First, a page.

9 June 2000 Information architecture for coping with aging infrastructure
Author Affiliations +
Abstract
Pacific Northwest National Laboratory personnel have developed a cost-effective solution for implementing the use of advanced technologies for monitoring the condition and performance of aging industrial facilities. A combination of operations and maintenance (O & M) know-how together with Laboratory technical capabilities have been used to develop and demonstrate the effectiveness of a condition monitoring software system. Already proven in a moderate size pilot heating plant, the system is expected to pay large dividends in the reduction of O & M costs in an aging cogeneration facility. Additional projects are currently underway to develop this technology to its full potential. This advanced architecture was designed to provide each segment of the plant operations and maintenance (O & M) team with understandable information for making safe, cost-effective life-cycle operating decisions. The software will provide plant operators, maintenance technicians, engineering staff and administrators with on-target, on-line information that enables high process efficiency simultaneously with cost- effective, life cycle oriented, capital equipment management. This infrastructure information becomes increasingly critical as the equipment, systems, and the facility itself become older. The result of this research provides the O & M practitioner with the ability to intelligently select the asset management course of action that minimizes both the cost and risk engendered by the operation and maintenance of aging process facilities.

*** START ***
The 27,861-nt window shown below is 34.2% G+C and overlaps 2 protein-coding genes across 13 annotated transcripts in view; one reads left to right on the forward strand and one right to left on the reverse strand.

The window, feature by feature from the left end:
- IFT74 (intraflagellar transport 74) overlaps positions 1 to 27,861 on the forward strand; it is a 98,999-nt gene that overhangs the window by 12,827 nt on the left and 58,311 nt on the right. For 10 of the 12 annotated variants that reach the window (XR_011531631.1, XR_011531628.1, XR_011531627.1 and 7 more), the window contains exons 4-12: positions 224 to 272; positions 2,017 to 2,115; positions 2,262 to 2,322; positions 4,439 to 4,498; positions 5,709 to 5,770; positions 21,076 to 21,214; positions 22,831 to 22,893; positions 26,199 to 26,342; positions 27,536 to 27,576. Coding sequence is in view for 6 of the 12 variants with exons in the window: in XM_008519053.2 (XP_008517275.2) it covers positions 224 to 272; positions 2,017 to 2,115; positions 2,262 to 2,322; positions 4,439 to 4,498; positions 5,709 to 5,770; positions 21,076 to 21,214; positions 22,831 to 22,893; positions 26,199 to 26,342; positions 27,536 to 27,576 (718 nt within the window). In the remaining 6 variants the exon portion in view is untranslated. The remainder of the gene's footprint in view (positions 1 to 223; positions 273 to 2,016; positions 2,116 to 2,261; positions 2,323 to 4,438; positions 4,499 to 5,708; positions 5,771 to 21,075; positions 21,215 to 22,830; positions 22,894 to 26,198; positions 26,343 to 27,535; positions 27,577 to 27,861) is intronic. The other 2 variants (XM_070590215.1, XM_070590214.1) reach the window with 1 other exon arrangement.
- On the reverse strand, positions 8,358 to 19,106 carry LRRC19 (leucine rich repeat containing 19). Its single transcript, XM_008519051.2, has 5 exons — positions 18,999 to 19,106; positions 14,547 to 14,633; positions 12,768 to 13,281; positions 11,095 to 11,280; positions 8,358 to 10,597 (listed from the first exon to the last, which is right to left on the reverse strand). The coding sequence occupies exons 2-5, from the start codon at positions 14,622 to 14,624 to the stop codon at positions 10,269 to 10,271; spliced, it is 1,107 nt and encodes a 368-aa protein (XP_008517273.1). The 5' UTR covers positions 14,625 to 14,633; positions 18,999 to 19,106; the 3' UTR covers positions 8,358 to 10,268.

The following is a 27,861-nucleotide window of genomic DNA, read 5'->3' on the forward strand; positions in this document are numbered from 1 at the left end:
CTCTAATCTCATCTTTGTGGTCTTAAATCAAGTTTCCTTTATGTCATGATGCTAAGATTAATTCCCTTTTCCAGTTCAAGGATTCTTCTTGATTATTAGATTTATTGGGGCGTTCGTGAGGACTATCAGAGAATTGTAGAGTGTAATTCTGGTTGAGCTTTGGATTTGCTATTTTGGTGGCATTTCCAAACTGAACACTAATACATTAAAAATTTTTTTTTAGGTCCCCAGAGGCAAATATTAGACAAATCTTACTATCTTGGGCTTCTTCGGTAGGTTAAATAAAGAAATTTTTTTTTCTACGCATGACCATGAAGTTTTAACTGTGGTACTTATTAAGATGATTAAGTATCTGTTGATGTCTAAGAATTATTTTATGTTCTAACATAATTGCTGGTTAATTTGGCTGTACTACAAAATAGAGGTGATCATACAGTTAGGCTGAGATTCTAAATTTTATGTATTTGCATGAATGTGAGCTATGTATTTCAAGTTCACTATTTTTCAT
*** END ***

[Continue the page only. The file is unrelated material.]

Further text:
© (2000) COPYRIGHT Society of Photo-Optical Instrumentation Engineers (SPIE). Downloading of the abstract is permitted for personal use only.
Donald B. Jarrell, Donald B. Jarrell, } "Information architecture for coping with aging infrastructure", Proc. SPIE 3995, Nondestructive Evaluation of Highways, Utilities, and Pipelines IV, (9 June 2000); doi: 10.1117/12.387846; https://doi.org/10.1117/12.387846
PROCEEDINGS
13 PAGES


SHARE
RELATED CONTENT


Back to Top